What started out as a great father-son adventure one August morning turned into a quick lesson in emergency preparedness for two Arrowmen last year. Charlie and Hap Stokes, Brotherhood members from Lakeview, Minnesota, were hiking up the 14,259-foot Longs Peak in Rocky Mountain National Park in Colorado last August when they had to put their Scout skills to use. The two had just completed two weeks at Philmont and were ready to take on a mountain that Hap had wanted to climb since he was a boy. They brought plenty of water, extra clothes and rain gear and even started early enough in the day to reach the peak before the daily thunderstorms hit. “We did everything right,” said Hap of his and his son’s preparations. “But, in this case, it didn’t matter,” he said.
The walk up the mountain was as leisurely as it could be. They stopped to take pictures and admired the well-known scenery along the way. But when they reached to summit of the mountain, the pair noticed dark storm clouds quickly making their way towards the mountain. One of the reasons for making the climb that day was to spread Hap’s dad’s ashes, so they quickly did that, took a few pictures and began their descent back down the mountain. After hiking a little over a mile down the mountain the decided to stop and put rain gear on, something that many of the other hikers on the trail that day chose not to do. A few hundred feet later, they were being pelted by hail and surrounded by lightening. At one point, the hail was hitting so hard that the pair decided to stop with a group of others and seek shelter. "It was hail," Hap told the St. Paul Pioneer Press. "I'm bald. It hurt, man. I was getting pelted."
After a while, the father-son pair decided they had to continue down the mountain or risk being sitting ducks in a lightening storm. They led a group of several people down to a shelter and collected other stranded hikers along the way. Once they got to the shelter Charlie and Hap sprang into action, using the skills they had learned in Scouts to help their fellow hikers. “[Scouting] trained us to help those who were less prepared than we were,” said Hap. They emptied their backpacks of the extra clothes and distributed their water. Eventually someone was able to call for help and handed the phone to Hap. The rangers told him that those who could walk down should do so. While Hap encouraged others to leave, he and Charlie stayed behind to help those who couldn’t leave until more help had arrived. Eventually another group of hikers, including two physicians, arrived at the shelter where Hap and Charlie had huddled with others to escape the storm.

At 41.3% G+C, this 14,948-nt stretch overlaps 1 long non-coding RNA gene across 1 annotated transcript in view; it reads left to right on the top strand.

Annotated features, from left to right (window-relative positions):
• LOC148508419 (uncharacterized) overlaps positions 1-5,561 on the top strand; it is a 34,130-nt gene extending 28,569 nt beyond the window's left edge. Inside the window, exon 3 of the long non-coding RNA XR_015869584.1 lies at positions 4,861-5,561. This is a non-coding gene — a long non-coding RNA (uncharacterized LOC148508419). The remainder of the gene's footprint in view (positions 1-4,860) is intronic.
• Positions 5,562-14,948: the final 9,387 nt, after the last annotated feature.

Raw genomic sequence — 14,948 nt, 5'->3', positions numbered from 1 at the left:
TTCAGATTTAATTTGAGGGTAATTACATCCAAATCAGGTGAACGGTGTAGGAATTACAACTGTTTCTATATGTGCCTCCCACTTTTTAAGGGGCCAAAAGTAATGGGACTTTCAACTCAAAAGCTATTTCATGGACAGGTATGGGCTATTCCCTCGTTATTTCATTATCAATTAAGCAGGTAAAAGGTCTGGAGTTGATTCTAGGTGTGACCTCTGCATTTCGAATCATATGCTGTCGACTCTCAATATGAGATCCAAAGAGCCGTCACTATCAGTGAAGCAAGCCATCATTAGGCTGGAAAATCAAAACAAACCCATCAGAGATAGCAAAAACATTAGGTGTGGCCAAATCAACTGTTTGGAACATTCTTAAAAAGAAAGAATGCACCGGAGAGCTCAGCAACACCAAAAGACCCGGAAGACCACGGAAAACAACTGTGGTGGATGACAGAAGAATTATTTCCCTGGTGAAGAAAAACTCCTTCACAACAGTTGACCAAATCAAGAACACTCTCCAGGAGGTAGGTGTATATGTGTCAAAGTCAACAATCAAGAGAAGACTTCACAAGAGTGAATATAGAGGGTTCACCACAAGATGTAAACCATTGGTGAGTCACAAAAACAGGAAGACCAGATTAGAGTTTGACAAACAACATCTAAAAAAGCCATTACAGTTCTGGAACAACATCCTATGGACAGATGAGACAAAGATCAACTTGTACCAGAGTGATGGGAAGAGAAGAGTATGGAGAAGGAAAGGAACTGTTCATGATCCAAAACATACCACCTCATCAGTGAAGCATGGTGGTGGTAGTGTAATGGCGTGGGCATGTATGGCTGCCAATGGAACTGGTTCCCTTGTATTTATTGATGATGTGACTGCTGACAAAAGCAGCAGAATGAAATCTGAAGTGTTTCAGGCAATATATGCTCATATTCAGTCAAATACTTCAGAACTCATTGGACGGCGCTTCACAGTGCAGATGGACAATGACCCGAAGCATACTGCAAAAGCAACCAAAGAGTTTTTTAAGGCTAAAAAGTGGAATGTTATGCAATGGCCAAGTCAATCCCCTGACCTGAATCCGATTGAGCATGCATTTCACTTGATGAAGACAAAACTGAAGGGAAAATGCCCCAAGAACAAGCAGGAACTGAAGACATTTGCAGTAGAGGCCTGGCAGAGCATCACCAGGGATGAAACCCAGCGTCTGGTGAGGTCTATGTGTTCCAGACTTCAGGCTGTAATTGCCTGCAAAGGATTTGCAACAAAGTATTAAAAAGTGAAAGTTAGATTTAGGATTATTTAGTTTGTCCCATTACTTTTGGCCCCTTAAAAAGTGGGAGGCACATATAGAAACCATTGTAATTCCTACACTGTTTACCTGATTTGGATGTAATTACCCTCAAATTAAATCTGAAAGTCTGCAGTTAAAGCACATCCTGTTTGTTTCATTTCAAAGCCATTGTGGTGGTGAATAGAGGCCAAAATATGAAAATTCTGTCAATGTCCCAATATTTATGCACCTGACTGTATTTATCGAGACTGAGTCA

The physicians arrived just in time, because Charlie noticed that his dad was starting to experience hypothermia. “He was so busy helping other people he didn’t help himself,” Charlie told the Pioneer Press. Hap credits his son’s leadership abilities with helping to keep him safe. “It was just natural for Charlie to pick up the leadership role,” he said. Charlie immediately ordered his dad off the mountain and the two made it back safely.
For their heroism and actions that day, the pair was awarded the National Medal of Merit at a surprise Court of Honor held by their troop. The honor meant a lot to Hap and Charlie, whose family’s Scouting heritage goes back several generations. Still, Hap credits his action to the training he received as a Scout. “Any number of people are trained to provide service. The real motivation is to just execute that training.”
Yours in Scouting Service
Great Alaska COuncil
Eagle Scout OA Brotherhood Member
NSJ '05 WSJ '07 '11 Philmont AA '08